# How many years away from Earth did Cooper experience in Interstellar?

Same as in the title: how many years did Cooper experience away from Earth? In the end they waste 23+ years on the water planet and 51+ years when the Endurance gets almost destroyed, but while for people on Earth 70+ years pass, I would like to know how many years they felt they spent on their mission, not including the time he spent in hypersleep.

Did they say something like that in the movie? Is it even possible to tell?

• Related: How is Cooper's age justified? Commented Dec 21, 2015 at 21:15
• Would you count hypersleep as "experience"? Commented Dec 21, 2015 at 21:19
• Not really, the answer you posted is what I was looking for, I guess this one can be deleted. Commented Dec 21, 2015 at 21:19
• No, it isn't. It details the years "experienced" on earth, not how many years Cooper actually felt. Exactly the opposite of what you're asking. Commented Dec 21, 2015 at 21:20
• Now that I read it better, you're right. I'll reword a bit the question. Commented Dec 21, 2015 at 21:26

Not including hypersleep, Coop only experienced Months at best. They did not have extended supplies and even a few extra days awake in the beginning would have taxed their supplies. This is seen in the scene prior to their I believe 1 Month wakeup, Followed by the 2 years to reach the Saturn-adjacent wormhole/gravitational anomaly. When they made it to the solar system (black hole system?) with the three planets surrounding Gargantua, they spend most of the trip to orbit asleep as well.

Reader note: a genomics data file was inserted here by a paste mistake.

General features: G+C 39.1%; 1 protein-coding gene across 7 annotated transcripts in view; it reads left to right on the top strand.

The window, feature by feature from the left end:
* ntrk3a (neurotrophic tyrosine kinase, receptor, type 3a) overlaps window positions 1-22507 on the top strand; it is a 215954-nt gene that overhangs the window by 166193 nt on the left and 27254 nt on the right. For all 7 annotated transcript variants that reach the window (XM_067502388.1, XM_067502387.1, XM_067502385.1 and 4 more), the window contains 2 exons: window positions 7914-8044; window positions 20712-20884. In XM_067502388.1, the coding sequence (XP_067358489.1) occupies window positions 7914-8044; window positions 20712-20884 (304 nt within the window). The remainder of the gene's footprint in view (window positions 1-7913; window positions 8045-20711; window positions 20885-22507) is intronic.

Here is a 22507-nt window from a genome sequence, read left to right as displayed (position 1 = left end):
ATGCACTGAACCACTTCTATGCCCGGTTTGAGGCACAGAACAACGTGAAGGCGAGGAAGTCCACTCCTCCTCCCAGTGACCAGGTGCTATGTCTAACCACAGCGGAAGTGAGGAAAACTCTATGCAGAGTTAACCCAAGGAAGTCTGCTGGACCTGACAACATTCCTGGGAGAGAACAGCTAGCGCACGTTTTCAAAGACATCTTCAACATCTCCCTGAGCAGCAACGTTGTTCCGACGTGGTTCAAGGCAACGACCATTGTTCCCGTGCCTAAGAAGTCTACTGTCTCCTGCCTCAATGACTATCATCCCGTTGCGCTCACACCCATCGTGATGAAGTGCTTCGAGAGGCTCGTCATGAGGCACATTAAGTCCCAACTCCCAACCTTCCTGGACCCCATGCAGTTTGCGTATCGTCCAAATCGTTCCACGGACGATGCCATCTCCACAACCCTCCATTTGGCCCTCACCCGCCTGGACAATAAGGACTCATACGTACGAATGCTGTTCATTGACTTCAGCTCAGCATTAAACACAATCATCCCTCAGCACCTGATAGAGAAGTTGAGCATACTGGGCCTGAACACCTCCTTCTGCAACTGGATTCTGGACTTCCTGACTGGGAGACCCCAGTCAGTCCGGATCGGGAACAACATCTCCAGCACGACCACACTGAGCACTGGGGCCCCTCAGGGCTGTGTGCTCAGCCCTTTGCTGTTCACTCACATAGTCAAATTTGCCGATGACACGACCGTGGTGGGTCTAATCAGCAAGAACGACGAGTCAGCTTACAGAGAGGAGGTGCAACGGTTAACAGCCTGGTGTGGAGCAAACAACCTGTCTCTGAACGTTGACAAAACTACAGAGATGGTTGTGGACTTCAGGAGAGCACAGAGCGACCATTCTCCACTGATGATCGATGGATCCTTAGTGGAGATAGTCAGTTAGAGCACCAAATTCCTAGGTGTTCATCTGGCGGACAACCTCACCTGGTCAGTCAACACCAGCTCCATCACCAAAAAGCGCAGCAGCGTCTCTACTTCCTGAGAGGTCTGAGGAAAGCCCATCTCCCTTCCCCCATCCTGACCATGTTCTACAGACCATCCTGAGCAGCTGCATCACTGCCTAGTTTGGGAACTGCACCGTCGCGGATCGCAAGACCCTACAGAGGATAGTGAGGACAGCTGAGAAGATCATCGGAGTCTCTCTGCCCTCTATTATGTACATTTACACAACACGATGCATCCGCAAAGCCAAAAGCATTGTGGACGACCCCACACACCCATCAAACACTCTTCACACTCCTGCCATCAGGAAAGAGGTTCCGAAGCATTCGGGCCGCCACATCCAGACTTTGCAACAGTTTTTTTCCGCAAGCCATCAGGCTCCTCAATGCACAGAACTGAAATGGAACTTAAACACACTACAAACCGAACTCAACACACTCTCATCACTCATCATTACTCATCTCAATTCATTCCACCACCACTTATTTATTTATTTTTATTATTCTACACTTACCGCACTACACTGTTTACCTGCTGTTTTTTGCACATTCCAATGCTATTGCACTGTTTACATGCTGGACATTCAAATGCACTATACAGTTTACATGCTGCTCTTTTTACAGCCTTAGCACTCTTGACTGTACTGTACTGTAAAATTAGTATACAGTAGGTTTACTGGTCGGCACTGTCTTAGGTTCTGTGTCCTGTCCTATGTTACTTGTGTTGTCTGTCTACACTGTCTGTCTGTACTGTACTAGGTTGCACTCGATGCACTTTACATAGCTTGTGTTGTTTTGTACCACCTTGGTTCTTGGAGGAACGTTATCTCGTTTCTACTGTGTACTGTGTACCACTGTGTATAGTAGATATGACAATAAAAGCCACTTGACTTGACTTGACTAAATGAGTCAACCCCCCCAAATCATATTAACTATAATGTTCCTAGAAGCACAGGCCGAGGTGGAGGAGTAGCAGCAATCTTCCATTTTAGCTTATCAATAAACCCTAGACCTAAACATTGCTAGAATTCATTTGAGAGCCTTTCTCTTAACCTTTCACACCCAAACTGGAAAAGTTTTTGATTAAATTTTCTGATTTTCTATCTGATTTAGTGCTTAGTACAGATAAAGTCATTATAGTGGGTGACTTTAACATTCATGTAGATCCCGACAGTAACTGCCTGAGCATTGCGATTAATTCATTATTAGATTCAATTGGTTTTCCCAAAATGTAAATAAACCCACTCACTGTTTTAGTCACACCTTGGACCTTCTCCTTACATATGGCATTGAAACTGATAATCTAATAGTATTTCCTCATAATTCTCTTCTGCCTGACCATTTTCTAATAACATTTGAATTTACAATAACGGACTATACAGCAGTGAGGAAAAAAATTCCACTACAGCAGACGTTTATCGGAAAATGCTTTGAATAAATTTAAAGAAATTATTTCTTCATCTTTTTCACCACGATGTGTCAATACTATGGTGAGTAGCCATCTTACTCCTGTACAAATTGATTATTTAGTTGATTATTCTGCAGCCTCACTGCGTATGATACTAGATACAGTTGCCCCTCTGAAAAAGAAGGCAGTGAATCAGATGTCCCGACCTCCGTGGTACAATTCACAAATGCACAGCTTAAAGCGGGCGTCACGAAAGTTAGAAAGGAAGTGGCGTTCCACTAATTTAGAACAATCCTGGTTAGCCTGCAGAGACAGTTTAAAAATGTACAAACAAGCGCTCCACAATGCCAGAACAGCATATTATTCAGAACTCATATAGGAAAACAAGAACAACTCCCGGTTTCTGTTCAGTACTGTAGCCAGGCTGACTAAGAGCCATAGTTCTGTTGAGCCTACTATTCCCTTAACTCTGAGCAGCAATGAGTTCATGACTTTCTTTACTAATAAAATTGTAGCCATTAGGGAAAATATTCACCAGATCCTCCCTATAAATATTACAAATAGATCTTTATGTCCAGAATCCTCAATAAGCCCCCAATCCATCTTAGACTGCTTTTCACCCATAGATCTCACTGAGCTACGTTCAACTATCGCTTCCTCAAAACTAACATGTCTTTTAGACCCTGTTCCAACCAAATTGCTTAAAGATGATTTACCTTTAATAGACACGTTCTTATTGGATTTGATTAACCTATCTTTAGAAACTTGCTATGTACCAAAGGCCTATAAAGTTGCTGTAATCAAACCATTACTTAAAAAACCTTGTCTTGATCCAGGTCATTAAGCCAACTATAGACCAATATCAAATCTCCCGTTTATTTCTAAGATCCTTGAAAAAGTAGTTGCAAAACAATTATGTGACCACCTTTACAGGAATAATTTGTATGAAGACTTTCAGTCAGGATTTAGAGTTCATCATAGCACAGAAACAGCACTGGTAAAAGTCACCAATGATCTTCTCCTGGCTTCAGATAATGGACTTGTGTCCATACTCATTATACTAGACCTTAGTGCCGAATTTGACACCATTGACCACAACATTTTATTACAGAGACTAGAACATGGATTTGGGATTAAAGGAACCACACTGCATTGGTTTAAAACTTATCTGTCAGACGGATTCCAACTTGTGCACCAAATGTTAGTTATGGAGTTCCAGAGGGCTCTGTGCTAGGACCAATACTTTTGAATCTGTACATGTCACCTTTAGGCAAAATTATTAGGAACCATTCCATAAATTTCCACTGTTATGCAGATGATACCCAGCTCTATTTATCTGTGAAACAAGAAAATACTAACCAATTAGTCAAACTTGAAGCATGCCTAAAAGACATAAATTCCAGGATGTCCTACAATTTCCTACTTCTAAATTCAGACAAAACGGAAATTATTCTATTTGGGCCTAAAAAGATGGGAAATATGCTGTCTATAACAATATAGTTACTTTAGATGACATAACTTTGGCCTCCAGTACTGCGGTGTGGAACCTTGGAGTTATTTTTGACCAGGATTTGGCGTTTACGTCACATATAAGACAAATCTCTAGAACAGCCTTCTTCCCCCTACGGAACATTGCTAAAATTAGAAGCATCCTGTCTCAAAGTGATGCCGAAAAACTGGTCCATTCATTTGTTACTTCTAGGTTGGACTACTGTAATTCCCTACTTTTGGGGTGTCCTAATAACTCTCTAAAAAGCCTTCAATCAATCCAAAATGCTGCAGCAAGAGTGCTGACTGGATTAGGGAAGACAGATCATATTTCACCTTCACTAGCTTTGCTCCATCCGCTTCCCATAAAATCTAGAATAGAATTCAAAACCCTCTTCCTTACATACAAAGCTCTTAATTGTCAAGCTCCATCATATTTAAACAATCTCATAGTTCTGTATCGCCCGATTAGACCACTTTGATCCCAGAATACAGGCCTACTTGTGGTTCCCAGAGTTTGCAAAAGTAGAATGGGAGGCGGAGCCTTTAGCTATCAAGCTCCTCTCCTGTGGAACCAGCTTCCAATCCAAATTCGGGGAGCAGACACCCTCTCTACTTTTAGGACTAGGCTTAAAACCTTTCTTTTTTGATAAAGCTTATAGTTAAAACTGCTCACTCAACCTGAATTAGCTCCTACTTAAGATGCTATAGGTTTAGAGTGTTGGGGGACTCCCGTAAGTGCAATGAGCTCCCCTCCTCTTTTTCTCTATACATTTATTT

Planetary distances with their technology would take months to years as seen in our solar system. They would have to sleep, to conserve oxygen; let alone food or water. First from before their nap:

Amelia: Don't stay up.

Cooper: I'll be in a minute.

Amelia: Just remember Coop, you're literally wasting your breath.

Then from the discussion on which planet to go to first:

Amelia: We have to think about time as a resource just like...
...oxygen and food.
Going down there [To Miller's] is gonna cost us [time, due to gravitational time dilation].

Doyle: Okay look, Dr. Mann's data is promising, alright, but it's gonna take us months to get there, and Edmunds', it's even further.

So Cooper literally sees his kids lives pass him by. Years to months, as he sleeps through most of his time, and gravitational effects dilate the rest of it.

The five major events seen on screen amount to hours, maybe a day. Travel through the wormhole, landing on the water planet, spending time to save private Ryan, slingshot around and falling into Gargantua are shown to be hours at best. The down time between these events is not shown much.

This is in contrast to how much time passed on Earth, which is roughly 75~90 years depending on his age when he left. Also contrasting to how much linear time he experience including sleep, which is 3~4 years. 2 years From Earth to Saturn's wormhole, let's say a year and a half between reaching Miller's and then Mann's planet. Only a day or two for the slingshot around Gargantua, Falling into Gargantua, Tesseract, and rescue. Of course, cryogenic hyper sleep would mean he didn't physically age this much, so he's only a few months older biologically speaking.

## Summary

• Earth Time: 75~90 years
• Actual Time: 2~4 Years
• Waking Time: Months, likely 3 at most